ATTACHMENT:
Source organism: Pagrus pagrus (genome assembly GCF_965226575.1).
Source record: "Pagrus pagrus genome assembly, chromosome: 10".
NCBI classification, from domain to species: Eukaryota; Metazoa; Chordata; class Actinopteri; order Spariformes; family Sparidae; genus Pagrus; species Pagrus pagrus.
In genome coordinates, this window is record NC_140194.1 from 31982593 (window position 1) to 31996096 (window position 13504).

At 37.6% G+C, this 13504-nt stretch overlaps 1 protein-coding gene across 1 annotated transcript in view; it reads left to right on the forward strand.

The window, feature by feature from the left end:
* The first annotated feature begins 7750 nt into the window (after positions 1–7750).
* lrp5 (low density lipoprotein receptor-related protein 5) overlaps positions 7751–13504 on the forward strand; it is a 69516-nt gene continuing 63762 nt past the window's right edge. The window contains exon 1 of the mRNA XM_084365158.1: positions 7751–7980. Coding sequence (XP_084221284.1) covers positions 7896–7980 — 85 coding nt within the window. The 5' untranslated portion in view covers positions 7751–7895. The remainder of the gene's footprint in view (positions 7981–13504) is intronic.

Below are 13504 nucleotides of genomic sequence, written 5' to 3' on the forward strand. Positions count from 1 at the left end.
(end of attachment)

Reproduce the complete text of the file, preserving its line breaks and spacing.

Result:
Source organism: Pagrus pagrus (genome assembly GCF_965226575.1).
Source record: "Pagrus pagrus genome assembly, chromosome: 10".
NCBI classification, from domain to species: Eukaryota; Metazoa; Chordata; class Actinopteri; order Spariformes; family Sparidae; genus Pagrus; species Pagrus pagrus.
In genome coordinates, this window is record NC_140194.1 from 31982593 (window position 1) to 31996096 (window position 13504).

At 37.6% G+C, this 13504-nt stretch overlaps 1 protein-coding gene across 1 annotated transcript in view; it reads left to right on the forward strand.

The window, feature by feature from the left end:
* The first annotated feature begins 7750 nt into the window (after positions 1–7750).
* lrp5 (low density lipoprotein receptor-related protein 5) overlaps positions 7751–13504 on the forward strand; it is a 69516-nt gene continuing 63762 nt past the window's right edge. The window contains exon 1 of the mRNA XM_084365158.1: positions 7751–7980. Coding sequence (XP_084221284.1) covers positions 7896–7980 — 85 coding nt within the window. The 5' untranslated portion in view covers positions 7751–7895. The remainder of the gene's footprint in view (positions 7981–13504) is intronic.

Below are 13504 nucleotides of genomic sequence, written 5' to 3' on the forward strand. Positions count from 1 at the left end.